• We are wrong about how long ago the impact was
    • We are wrong about the level of sophistication of pre-human ancestors in the area to relate such folklore
    • It is a serendipitous coincidence that such folklore happens to appear to match up with an actual meteor impact.

    The latter seems to me to be the most likely explanation at this time. There would need be far more such occurrences before I would even begin to start to presume one of the others.

  • by Virak ( 897071 ) on Thursday January 07, 2010 @11:27AM (#30682750) Homepage

    There is no "divorce from nature". In fact, man is doing the most natural thing possible: expanding and consuming until nature's limiter of resources, death, kicks in. This sort of thing isn't particularly odd in nature, the only difference is that usually there are other predators and such that keep the other species in line. Humans, however, are the predator above all predators, and with all these shiny toys we've built up over the millennia, there's not really any threat from any animal on the planet to us, so the usual checks and balances that would keep such behavior from going to such pathological extents do little.

  • by AndersOSU ( 873247 ) on Thursday January 07, 2010 @11:31AM (#30682818)

    It's not a european trait, it's a human trait.

    The privileged want more privilege, and they get it by taking from the already less privileged.

    In Europe, the pendulum was on it's way back to (relative) equality since the feudal system collapsed (for a whole variety of reasons, severe inequality cannot be sustained in the long run.) When Europeans started establishing colonies, it was a whole new dynamic, and exploitation ruled.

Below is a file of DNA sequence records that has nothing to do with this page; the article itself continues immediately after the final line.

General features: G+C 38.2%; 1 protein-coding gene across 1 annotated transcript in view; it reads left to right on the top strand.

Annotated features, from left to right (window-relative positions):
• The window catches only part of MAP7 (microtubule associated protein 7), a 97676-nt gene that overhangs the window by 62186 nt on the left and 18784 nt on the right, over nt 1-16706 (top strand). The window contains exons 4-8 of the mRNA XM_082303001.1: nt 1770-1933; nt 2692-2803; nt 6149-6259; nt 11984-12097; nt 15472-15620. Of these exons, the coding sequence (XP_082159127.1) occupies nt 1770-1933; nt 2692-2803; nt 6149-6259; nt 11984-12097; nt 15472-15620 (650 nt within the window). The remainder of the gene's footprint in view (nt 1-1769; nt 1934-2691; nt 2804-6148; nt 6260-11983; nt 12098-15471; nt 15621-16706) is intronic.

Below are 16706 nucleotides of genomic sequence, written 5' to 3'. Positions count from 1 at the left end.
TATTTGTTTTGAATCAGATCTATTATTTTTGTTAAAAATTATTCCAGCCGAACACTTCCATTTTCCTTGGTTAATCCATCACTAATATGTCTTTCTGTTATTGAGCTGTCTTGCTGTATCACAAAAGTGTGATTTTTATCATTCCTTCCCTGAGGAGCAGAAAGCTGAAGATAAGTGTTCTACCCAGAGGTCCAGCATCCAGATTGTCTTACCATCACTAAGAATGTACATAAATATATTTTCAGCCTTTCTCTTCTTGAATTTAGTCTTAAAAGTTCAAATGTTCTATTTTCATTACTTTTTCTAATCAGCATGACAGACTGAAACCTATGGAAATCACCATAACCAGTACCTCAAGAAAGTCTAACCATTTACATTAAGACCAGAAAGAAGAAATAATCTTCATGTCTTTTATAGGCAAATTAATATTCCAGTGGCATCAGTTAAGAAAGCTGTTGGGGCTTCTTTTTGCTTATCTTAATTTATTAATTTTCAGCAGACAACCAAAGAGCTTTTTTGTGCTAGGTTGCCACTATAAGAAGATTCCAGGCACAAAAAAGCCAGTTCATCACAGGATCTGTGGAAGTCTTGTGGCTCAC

If you look, you will find throughout history dominant cultures expanding and crushing native cultures (with varying degrees of success). There undoubtedly used to be hundreds, if not thousands of native European cultures, but waves of empire building and proselytizing has smoothed out all but the subtle differences. Africa was much more culturally diverse before the zulu expansion, and the han didn't always dominate interior china. As a rule, the dominant culture gets that way by eliminating or occasionally merging with competing ones, but either way no culture goes on unchanged.

    History of civilization in a nutshell:
    1. Identify the traits of a group different from you.
    2. Deny resources to anyone with those traits.
    3. Profit.

  • We must soon advance on a personal level to no longer need more than the quintessential Australian aboriginal. Imagine, if you will, yourself in their clothes by the side of a road as a glutton in a SUV drives by, when re-evaluate the meaning of "primitive".

    Imagine the same Aborigine seeing your coddled butt parked in a Starbucks with a laptop and sneering at your "gluttonous" neighbors.

  • by DavidTC ( 10147 ) <slas45dxsvadiv.v ... m ['eve' in gap]> on Thursday January 07, 2010 @01:56PM (#30685094) Homepage

    They don't need to witness an event.

    They just need to see a meteor in the sky, and then later find the crater.

    As was pointed out, the entire purpose of dreamtime is to know the landscape. They know the landscape very well. They're going to notice if a big damn crater shows up.

    Hell, they don't even need to figure out that a specific meteor in the sky caused the later. They see meteors all the time, they know about the 'shooting stars' as Europeans called them, and they apparently came to the same, logical conclusion that they were stars that had broken loose and fallen down. (They already knew that some of them were loose, aka, the planets.)

    As any fool can figure out how impact craters work by watching rocks drop into water, it seems a very logical conclusion that an brand new geographic feature that looks like what happens when rocks are dropped into water was made by something dropping into the land. Duh.

    So what drops from above? Well, there are stars up there that come loose...maybe a star hit here!

    And once they knew that land can suddenly be shaped like that, and that the 'story' for such land is 'it got hit with a falling star', of course they're going to label the other places where land is shaped like that with similar stories. (As that is, in fact, the entire point of dreamtime, to make up stories for the land so you can remember what the damn thing looks like because you haven't invented maps yet.)